Just under half the young people who had been on the Work programme for a year had work, and over 46,000 had had more than six months of work.
I do not know whether the Minister is as disappointed as I am at the sniping negativity of Labour MPs towards the Work programme, when what they should be doing is rolling up their sleeves and making it work in their constituencies. In that spirit, will the Minister applaud the 50 small businesses in Bedford which, working in conjunction with the two Work programme providers, will on 11 July be giving 200 young people the equivalent of a day of speed-dating interviews to give them a good restart in their careers?
From this month, hundreds of jobseekers, including young people, will be returned to jobcentres. The DWP originally said they would be asked to come in weekly, but I think I heard the Secretary of State say they will be coming in daily, and the Chancellor of the Exchequer announced that new jobseekers will be coming in weekly. The problem here is that the National Audit Office has said job advisers are seeing far more jobseekers than ever before, that the time they spend with jobseekers is down, and that the DWP budget fell by 9% in last week’s spending review. Is this not just a lot of hot air? Is it not something that is not actually going to happen?
I remind the hon. Lady that over the last seven months the number of jobseekers has fallen. She has not welcomed that, but it is good news for her constituents and for people across the country. We want to make sure Jobcentre Plus advisers offer a good quality service. They do that, and I am very disappointed that a member of the Select Committee cannot see fit to thank Jobcentre Plus advisers for their hard work.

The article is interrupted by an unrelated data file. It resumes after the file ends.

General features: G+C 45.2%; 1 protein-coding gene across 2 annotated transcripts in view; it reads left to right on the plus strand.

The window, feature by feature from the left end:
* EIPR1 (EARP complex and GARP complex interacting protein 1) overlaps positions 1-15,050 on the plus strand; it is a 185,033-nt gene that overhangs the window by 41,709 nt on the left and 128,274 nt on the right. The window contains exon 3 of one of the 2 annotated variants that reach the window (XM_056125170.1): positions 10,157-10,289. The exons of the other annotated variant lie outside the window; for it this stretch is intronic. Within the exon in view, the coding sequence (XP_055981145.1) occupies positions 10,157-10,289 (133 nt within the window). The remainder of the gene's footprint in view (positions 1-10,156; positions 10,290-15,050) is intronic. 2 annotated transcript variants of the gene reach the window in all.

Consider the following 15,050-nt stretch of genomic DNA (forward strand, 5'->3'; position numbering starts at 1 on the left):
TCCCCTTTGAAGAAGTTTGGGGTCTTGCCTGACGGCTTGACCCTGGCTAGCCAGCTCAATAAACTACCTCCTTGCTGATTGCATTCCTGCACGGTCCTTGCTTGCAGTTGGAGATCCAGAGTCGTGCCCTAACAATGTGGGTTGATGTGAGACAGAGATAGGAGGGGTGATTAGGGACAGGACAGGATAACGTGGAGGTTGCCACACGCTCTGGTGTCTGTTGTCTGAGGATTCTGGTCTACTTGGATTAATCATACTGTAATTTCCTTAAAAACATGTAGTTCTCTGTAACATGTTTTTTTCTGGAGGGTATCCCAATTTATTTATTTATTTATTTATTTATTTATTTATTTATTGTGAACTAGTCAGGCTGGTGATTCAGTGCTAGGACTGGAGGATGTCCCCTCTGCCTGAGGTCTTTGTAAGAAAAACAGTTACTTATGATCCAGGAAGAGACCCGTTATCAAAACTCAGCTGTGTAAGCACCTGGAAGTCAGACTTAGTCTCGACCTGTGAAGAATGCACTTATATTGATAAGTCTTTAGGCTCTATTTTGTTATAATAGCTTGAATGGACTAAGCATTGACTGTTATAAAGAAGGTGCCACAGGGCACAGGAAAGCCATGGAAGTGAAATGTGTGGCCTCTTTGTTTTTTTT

In the invitation to tender for the Work programme, the Minister’s Department said it expected providers significantly to exceed the minimum standards it had set out, but the facts are that they have not even reached the minimum standards, including for young people getting back into work, and that about half the providers have not even met the standards his Department said would be met without a programme in place. Is not the Minister even a tiny bit embarrassed?
I am pleased to be able to say that performance is improving. Across the country the performance of Work programme providers has improved, and about half of providers have significantly exceeded the minimum standards. That is why people are getting into work; that is why we are seeing lives transformed. I wish the Opposition would stop carping and congratulate the work the providers are doing to get people into work.
18. Until recently, a significant part of the labour market, including young people, was referred to as unemployable. May I congratulate my hon. Friend and the Secretary of State on challenging this deeply negative assumption? To be getting 132,000 previously unemployed people into employment is a considerable achievement. Does my hon. Friend agree that the payment-by-results model has been instrumental in this achievement? (162107)
Under previous schemes, money was paid upfront to providers without much attention being paid to whether people got jobs and work. Under this scheme, the interests of taxpayers, the unemployed and providers are closely aligned, because providers get paid only if they get people into work for six months.